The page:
The hotel is a glittering, 1930s reminder of times past. It's close to the Museum of Fine Arts and Ceramics, the Puppet Museum and the Cathedral.

Rooms start from US$80 with facilities including a pool, gym, garden jogging track and two restaurants.

While the Kota area may not be the most convenient overnight option, it is easily one of Jakarta's more interesting areas for exploring.

Tip: South Jakarta is where the Sunda Kelapa Harbor is situated. Built in the 17th century, the picturesque old harbor is one of Jakarta’s hidden tourist gems.

Jalan Kali Besar Barat No. 44-46, Kota, Jakarta, +62 216904118; www.batavia-hotel.com

Jakarta Bed and Breakfast

Jakarta Bed and Breakfast: Cool off after a long day of exploring. A leafy outdoor garden and sun-splashed swimming pool welcome visitors to this home-styled, two-year-old venture of the Sitompul family in the south of the city.

Daughter-mother team Siska and Mrs. Clara run the bed-and-breakfast, a traditional home where typical Indonesian ceremonies like birthday parties and anniversaries take place, allowing guests the chance to see the "real" side of Indonesia (the family is of the North Sumatran Batak tribe).

Mrs. Clara's English is excellent and her cooking even better. She holds traditional Indonesian cooking classes, with students regularly hailing from foreign embassies, travelers from other hotels and local expats.

Rooms start at US$18 and include breakfast, all-day coffee and tea, Wi-Fi and use of the pool.

Backpackers can sometimes be found crashing on the couch, refusing to move on.

Tip: The pick-up service from the airport is available at US$35 for four people.

Jalan Mohamad Kafi I, gg: Jamblang 27, Kramat Pela, Jakarta, +62 81315577787; jakartabedandbreakfast.com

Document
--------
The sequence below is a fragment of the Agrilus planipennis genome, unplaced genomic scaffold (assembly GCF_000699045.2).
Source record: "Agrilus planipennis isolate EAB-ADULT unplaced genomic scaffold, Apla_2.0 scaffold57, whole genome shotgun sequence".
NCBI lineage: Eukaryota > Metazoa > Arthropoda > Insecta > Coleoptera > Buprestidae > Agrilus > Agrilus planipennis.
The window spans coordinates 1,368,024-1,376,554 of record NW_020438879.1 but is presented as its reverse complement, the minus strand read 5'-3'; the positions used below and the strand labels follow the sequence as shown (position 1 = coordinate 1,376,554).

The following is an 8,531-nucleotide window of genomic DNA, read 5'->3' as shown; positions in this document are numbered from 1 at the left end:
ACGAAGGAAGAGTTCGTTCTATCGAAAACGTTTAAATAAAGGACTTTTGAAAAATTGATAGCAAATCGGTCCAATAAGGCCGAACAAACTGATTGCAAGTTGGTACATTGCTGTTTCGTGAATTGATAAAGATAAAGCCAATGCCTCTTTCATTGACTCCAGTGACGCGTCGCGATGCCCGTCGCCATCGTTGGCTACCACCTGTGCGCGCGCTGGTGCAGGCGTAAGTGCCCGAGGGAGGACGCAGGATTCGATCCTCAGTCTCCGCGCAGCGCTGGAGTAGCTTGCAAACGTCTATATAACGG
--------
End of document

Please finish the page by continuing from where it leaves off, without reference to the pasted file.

Bangka Bed and Breakfast

Bangka Bed and Breakfast: Cheap and cheerful and even cheaper when booked for longer.Run by the ever-youthful Budhi and Yanti and their son Ardha, Bangka is located in the expat-popular Kemang district, home to local food markets and the Ragunan Zoo.

The family speak impeccable English, but also offer Bahasa Indonesia teaching to interested guests, who can enjoy the free Wi-Fi, breakfast and use of living and dining rooms.

Rooms start at US$27, but discounts are offered for stays of seven days and over.

While it's not the central business district, Kemang has lots of cool bars and is a good place for travelers to experience the "other" side of Jakarta -- slightly less frenetic, more family-oriented and calmer than the center of the city.

Tip: Kemang is one of the few places in Jakarta where there are spacious sidewalks, so get off the ojek (bicycle taxis) and get walking.

Jalan Bangka XI A, No. 26, Kemang, Jakarta, +62 21 719 4552; www.bangka-bnb.com

Freelance photojournalist Kate Hodal has filed copy from steaming volcanoes in Iceland, the Prime Minister's office in Tuvalu and the deforested jungles of the Amazon. When she's not behind the lens or in front of the screen, she can be found madly dashing away on those other keys -- the piano's -- or singing along with the buskers on Orchard Road.

Read more about Kate Hodal